Like many people around the country, I have been looking at some of the "Black Friday" specials. First of all, there were very, very few things on sale that I really needed or wanted. Second, even those things I might have been interested in were being advertised at prices that I could find any other day of the year. In addition, I found that the really low prices were for either inferior products or products that were well out-of-date. The special discount was often off of an unrealistic "regular price" that was well above the actual sales price for the product even without the discount.
For example, the ads for special sales in our area are full of large screen monitors at or under $200. But if you examine these monitors or TVs closely, you will find that they have none of the new features incorporated in the slightly more expensive models. Of course, it is always possible that something you have been shopping for goes on sale at a reduced price, but the longer you have been looking for that product, the more likely it is that the product is at the end of its life cycle.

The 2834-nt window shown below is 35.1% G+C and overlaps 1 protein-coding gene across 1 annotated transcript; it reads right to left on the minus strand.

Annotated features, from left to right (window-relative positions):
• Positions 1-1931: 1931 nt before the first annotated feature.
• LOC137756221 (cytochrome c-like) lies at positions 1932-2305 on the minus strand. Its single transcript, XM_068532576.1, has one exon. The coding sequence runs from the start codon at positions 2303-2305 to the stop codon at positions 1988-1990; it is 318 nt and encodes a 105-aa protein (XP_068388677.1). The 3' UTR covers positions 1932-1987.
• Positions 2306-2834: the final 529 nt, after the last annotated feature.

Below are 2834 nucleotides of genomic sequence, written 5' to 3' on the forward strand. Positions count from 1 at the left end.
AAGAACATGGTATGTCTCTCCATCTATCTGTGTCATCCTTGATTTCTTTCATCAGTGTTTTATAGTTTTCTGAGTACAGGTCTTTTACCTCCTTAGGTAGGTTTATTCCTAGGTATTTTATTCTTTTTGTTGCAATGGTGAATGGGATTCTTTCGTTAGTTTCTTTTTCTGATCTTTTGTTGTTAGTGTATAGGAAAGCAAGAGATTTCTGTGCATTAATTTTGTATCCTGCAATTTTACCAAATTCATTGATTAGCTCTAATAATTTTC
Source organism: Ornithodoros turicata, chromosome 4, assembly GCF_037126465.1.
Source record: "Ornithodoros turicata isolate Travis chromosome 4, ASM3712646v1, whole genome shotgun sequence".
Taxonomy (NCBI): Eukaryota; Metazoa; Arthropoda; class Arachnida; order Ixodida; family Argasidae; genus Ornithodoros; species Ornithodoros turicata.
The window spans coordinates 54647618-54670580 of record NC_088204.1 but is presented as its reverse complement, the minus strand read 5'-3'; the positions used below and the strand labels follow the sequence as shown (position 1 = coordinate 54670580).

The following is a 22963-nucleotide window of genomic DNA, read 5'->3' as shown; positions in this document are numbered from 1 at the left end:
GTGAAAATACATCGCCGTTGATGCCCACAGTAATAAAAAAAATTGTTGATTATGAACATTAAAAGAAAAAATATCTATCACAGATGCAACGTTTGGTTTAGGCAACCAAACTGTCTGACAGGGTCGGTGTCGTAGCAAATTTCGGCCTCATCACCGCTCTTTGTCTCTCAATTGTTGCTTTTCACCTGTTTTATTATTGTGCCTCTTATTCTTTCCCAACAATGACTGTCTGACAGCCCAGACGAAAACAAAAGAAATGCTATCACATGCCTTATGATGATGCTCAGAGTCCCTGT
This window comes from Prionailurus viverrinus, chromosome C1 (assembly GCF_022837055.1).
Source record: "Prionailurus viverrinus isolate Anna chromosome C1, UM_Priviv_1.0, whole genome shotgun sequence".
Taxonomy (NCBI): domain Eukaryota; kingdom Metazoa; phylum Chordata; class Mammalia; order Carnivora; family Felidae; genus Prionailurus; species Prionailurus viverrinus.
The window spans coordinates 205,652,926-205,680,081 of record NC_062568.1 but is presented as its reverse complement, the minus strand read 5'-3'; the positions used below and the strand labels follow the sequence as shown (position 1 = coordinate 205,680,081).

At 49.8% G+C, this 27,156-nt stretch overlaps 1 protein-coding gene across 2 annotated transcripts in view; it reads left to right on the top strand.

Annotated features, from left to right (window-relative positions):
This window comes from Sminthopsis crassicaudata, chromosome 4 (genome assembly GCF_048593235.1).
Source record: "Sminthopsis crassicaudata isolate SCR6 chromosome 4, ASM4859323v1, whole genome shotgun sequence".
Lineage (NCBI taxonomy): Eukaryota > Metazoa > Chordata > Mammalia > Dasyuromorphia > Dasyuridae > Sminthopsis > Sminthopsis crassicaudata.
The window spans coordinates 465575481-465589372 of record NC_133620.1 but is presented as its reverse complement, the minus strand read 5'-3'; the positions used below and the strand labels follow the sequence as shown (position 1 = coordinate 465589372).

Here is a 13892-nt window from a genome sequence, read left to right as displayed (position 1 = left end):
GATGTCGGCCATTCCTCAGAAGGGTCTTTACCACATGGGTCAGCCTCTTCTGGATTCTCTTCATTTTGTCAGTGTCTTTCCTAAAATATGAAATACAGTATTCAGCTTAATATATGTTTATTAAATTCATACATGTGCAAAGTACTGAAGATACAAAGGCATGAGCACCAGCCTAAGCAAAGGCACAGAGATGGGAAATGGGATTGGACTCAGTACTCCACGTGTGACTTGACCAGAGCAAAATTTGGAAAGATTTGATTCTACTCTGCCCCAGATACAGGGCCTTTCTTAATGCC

This life cycle issue is a serious one. With computers, for example, Intel has just recently released its 6th generation chips, but only a very few of the currently sold computers have yet to incorporate the new chip set. This means that whatever the discount price of a "new" computer, it is not "new" in the sense that it has the updated chips. On any electronic purchase, it is important to be well aware of the technical specifications of the product being sold at a "discount."
One very helpful solution to these common problems is to search for the same product at different locations online.